Your heart begins to race. Suddenly, it’s stifling hot in here. Your palms begin to sweat and your knees are threatening to give up and flee to a vacation in Cancun without you. The dull rhythmic thump-thump in your ears heightens to a frenzied jack-hammer. You can’t remember a time when your mouth has been this dry. It’s time to begin – and your voice cracks. It’s public speaking time and you’re the next one up.
In this article I’ll cover the basics of why presenting PHP is important, who can present about PHP related topics and what you can do to make your presentation stand out.
Why Give a Presentation?
If you’re like most of us, you know this feeling intricately. The pain of tattoos, the long hours of weight training, and public speaking all have one thing in common: pain. However, if you’ve done any of these, you also know the tremendous benefit that follows afterward. While I can’t help you get rid of the fear symptoms that you may have with public speaking, I can help make the case for the benefit of speaking, specifically about PHP.
An Opportunity to Give Back
You’re very lucky if you’re a PHP programmer. From the time you’ve started to dabble in PHP, you were able to gain the same access to the full enterprise level server just like the pro’s have (there’s no “community edition” and “enterprise edition”). The Open Source Software movement has been able to make this free to you because of the work of many volunteers and business sponsors.
Remember the last time you were stuck on a particular programming issue? A quick Google search and you probably arrived at the solution in either blog post format or on a forum. Once again, volunteers were providing information and skill to help further the Open Source community. Presenting PHP is a way to give back for all the free programming-goodness you have received.
When you present about PHP topics, you are continuing the cycle. While you may not be creating code or writing the internals of PHP, you are enabling more programmers to use PHP to the potentials that you’ve discovered or mastered.
An Opportunity to Learn
There hasn’t been a single time that I’ve created a presentation and aven’t learned something new. While you’re reviewing your content, you may run across new ways to do something. When researching alternatives to the tools you’re recommending, a new tool might crop up that you wouldn’t have looked for if it weren’t for this presentation.
You’ll Be an Expert
Once you take the leap and are give a presentation to a group or team, you are now the owner of that content and are considered an expert in that arena. When you are confident enough to present your knowledge in a clean, articulate way, you are proving you know what you’re doing.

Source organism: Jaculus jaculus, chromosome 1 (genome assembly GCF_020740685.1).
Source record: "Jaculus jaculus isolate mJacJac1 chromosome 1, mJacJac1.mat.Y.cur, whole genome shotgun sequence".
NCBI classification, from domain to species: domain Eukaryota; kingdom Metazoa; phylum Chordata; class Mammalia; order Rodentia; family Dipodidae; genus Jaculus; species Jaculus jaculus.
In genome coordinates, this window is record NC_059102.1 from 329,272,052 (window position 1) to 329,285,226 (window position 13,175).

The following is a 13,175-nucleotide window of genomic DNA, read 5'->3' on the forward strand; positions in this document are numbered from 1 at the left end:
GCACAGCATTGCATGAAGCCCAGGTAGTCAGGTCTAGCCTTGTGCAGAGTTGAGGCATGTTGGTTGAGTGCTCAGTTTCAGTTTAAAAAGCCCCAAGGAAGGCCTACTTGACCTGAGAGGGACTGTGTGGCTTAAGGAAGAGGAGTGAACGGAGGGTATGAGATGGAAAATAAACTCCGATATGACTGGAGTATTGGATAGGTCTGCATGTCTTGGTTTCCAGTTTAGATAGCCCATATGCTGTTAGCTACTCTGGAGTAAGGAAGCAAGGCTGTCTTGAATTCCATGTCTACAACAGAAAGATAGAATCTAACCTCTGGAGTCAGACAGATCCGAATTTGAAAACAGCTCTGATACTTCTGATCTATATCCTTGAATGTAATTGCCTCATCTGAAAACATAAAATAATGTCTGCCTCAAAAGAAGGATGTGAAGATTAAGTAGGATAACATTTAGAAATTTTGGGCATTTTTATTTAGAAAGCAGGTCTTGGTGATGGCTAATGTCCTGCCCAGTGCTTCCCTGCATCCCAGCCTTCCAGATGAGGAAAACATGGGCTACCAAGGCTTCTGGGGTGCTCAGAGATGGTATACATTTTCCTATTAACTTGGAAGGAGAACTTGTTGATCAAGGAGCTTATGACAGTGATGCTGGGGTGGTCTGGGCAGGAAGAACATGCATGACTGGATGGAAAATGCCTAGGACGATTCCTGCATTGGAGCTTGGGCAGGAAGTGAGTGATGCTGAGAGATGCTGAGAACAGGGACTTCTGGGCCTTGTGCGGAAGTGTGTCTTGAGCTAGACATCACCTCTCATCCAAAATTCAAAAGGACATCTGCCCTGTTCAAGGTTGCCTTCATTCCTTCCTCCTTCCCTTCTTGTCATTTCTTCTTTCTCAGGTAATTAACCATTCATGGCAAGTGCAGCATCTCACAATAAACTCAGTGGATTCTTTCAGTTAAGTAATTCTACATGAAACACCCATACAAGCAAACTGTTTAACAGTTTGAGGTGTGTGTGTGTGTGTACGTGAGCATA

Maybe You’ll Make Some Money
You probably won’t make money at first, but it can be done. As you begin to present more and more, you will develop a professional reputation. And, as you polish your presentations, you will learn more, present better, and further refine the concepts. Especially at conferences, a well polished expert presentation is worth it’s weight in gold. If you continue presenting PHP, you are likely to claim a small stipend for your hard work in addition to all the previous mentioned benefits.
What If You’re Not an Expert?
I may have already scared you. If what I say is true, then you can no longer hide in the shadows! Those who attended your presentation are now considering you to be the expert. And it’s true, whether you choose to believe it or not. But here’s a secret: you don’t need to be an expert to present; you will grow to be one.
Honestly Identify Your Current Level of Expertise
If you have just an introductory knowledge of the topic, claim such. You have just positioned yourself to be an ‘expert’ in the beginners track. If you’re going to be covering more advanced topics, portray this in your presentation abstract. It is okay to be an ‘expert’ of a certain area, no matter the size or complexity. While I know some amazingly talented expert auto mechanics, I also know of a brake specialist company that has made a name for itself focusing solely on that one aspect of mechanics.
Set your ego aside and accept feedback from other experts. Once you show you are willing to discuss and be open to other’s suggestions, you’ve demonstrated a higher level of professionalism and continued along the expert track.
There have been times when I thought I was presenting something particularly well until someone corrected me on some details. If I would have argued with the other expert, that would be the only thing people would have remembered about my presentation. Instead, I agreed and thanked them for their gracious contribution. Now the attendees remember an expert presentation where the audience participation was welcome and valued.
Get an Expert’s Review
Review your presentation with experts before you present. No matter what level of presentation you are going to be making, send it off to a contact in your network who has more experience than yourself. Don’t be embarrassed by the content of your presentation; instead, be willing to accept any feedback and follow directions. A true expert can learn from other experts.